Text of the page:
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Virgin Galactic could beat SpaceX to major milestone Thursday

Neither Elon Musk's company nor Blue Origin have done it just yet, and it's a long time coming for Richard Branson's space tourism venture.

Virgin's SpaceShipTwo takes flight.
Virgin Galactic

Update, Dec. 13, 10 a.m. PT: Virgin Galactic's SpaceShipTwo successfully touched suborbital space with two humans aboard. Read about it here

For 14 years, Richard Branson and Virgin Galactic have been working toward taking people to space, and they may be about to beat Elon Musk's SpaceX and Jeff Bezos' Blue Origin to the milestone. 

The aspiring space tourism outfit says it could conduct the fourth test flight of its SpaceShipTwo space plane as soon as Thursday from the Mojave Air and Space Port in California. The exact time the launch window opens has not been announced, but based on airspace closures listed by the Federal Aviation Administration, it will need to happen in the morning between 7 a.m. and noon PT.

The test flight will see Virgin Galactic's huge carrier airplane take off from Mojave carrying VSS Unity (an individual unit of SpaceShipTwo, titled the way each individual Space Shuttle had its own name). Unity will then detach and fire its rockets a few seconds later, shooting itself as high as 50 miles (80 kilometers) above the surface.

Technically that's in the mesosphere, below the widely accepted boundary of space at 62 miles (100 kilometers) above the Earth's surface. But such definitions can be a little loose, and the company says its pilots will likely feel like they're in space.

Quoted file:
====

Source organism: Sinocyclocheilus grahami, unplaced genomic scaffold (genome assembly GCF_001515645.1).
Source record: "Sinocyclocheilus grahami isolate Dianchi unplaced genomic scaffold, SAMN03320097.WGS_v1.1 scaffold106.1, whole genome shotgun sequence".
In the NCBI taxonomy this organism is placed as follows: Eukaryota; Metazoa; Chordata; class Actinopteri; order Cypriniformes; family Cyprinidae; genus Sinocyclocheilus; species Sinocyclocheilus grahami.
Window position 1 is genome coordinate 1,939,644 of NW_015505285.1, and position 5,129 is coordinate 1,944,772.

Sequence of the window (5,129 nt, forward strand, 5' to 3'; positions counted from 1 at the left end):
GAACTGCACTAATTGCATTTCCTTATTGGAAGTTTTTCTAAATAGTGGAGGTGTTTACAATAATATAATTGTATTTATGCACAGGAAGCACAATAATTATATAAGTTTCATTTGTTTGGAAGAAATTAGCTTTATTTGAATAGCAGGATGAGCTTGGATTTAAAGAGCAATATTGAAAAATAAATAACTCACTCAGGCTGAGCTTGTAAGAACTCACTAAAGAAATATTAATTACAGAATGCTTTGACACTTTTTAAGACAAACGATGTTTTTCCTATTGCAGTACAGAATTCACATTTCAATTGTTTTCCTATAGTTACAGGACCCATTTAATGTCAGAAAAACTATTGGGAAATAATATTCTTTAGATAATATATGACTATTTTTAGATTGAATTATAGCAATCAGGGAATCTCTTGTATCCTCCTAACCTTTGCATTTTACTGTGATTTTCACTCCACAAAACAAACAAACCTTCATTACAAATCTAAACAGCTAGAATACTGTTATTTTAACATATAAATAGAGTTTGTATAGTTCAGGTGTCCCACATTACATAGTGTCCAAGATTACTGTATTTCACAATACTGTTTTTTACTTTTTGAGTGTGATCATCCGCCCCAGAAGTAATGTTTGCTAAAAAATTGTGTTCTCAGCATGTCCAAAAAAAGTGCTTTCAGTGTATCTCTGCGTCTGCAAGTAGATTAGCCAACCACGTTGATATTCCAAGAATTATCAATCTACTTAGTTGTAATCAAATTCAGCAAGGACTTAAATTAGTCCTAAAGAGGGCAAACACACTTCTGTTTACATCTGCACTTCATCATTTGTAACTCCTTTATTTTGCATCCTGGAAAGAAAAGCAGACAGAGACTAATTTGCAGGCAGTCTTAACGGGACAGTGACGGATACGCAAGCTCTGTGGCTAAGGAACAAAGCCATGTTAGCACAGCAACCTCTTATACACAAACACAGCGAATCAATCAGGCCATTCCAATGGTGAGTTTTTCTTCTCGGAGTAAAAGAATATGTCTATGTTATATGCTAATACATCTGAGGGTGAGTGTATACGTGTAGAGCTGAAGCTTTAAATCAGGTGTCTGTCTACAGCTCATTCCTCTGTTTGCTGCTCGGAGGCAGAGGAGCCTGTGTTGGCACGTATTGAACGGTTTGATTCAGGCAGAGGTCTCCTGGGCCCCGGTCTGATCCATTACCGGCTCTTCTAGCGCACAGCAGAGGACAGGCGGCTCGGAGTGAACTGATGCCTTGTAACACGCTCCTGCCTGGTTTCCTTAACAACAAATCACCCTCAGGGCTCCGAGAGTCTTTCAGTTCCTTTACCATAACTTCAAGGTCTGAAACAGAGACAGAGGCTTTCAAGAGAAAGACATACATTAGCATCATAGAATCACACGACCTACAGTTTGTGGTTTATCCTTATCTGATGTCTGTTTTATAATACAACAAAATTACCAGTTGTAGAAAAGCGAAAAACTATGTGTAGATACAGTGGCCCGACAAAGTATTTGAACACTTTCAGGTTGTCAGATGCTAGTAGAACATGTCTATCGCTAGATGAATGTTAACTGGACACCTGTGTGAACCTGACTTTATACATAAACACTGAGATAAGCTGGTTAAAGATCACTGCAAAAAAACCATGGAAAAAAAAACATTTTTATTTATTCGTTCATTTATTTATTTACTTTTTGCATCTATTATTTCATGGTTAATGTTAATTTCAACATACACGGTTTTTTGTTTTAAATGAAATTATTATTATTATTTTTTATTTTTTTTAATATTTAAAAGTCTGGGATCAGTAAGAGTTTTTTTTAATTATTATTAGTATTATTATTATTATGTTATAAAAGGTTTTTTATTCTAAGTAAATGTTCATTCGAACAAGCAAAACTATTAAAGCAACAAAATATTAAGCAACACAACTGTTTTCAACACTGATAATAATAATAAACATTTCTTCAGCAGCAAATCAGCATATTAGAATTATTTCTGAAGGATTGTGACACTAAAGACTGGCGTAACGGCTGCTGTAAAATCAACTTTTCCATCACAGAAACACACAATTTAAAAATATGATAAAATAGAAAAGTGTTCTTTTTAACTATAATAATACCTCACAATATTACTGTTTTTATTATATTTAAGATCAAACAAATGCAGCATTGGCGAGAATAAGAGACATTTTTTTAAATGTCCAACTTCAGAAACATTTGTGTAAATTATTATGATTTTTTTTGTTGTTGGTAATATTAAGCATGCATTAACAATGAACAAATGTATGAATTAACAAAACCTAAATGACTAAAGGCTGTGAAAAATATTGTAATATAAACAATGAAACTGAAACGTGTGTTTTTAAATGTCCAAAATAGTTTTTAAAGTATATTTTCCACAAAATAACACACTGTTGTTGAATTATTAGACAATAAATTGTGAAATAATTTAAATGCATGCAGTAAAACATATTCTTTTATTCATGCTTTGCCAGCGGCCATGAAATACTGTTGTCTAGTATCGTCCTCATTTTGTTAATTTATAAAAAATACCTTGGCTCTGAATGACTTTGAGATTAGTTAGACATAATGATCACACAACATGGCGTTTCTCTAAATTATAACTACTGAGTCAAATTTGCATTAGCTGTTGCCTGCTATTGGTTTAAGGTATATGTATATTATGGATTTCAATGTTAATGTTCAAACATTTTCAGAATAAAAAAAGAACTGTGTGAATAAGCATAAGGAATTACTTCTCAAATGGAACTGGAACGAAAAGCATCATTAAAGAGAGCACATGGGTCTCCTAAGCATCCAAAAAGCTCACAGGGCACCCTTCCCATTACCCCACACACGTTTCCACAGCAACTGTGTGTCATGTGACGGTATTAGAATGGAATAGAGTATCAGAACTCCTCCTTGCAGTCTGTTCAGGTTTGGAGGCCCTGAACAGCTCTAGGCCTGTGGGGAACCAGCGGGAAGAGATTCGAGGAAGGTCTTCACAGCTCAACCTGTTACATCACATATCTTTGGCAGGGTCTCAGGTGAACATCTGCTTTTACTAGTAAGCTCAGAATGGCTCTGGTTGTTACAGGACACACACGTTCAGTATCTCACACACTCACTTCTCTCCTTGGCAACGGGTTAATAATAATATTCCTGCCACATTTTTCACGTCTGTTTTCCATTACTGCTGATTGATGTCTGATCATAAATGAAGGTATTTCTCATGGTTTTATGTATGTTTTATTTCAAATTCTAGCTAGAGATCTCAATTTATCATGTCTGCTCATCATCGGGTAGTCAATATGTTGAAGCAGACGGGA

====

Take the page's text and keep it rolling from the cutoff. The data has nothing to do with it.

"If all goes to plan our pilots will experience an extended period of micro-gravity as VSS Unity coasts to apogee, although, being pilots, they will remain securely strapped in throughout," reads a statement.

If the mission is successful, Virgin Galactic will earn bragging rights to being the first commercial launch to send a human to (or at least very near) space without the support of a government space agency.

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Branson's billionaire brethren, Musk and Bezos, have yet to achieve their own aims to send humans beyond the pull of Earth's gravity well, although SpaceX and Blue Origin are working with very different and more powerful vehicles. SpaceX, in particular, has been going through the lengthy process of having its Crew Dragon spaceship certified and tested by NASA for its missions. 

If this week's SpaceShipTwo test is delayed for some reason by say, more than a few months, it's conceivable SpaceX could send astronauts to the International Space Station first.

But Virgin Galactic says it's more interested in making sure its flights to space are safe. The company's planned commercial space flights for tourists have been pushed back several times by setbacks, including a crash that killed one of the company's test pilots.

If all goes well, though, Branson may get his Christmas wish of sending humans to space and getting one step closer to being his own first official passenger.

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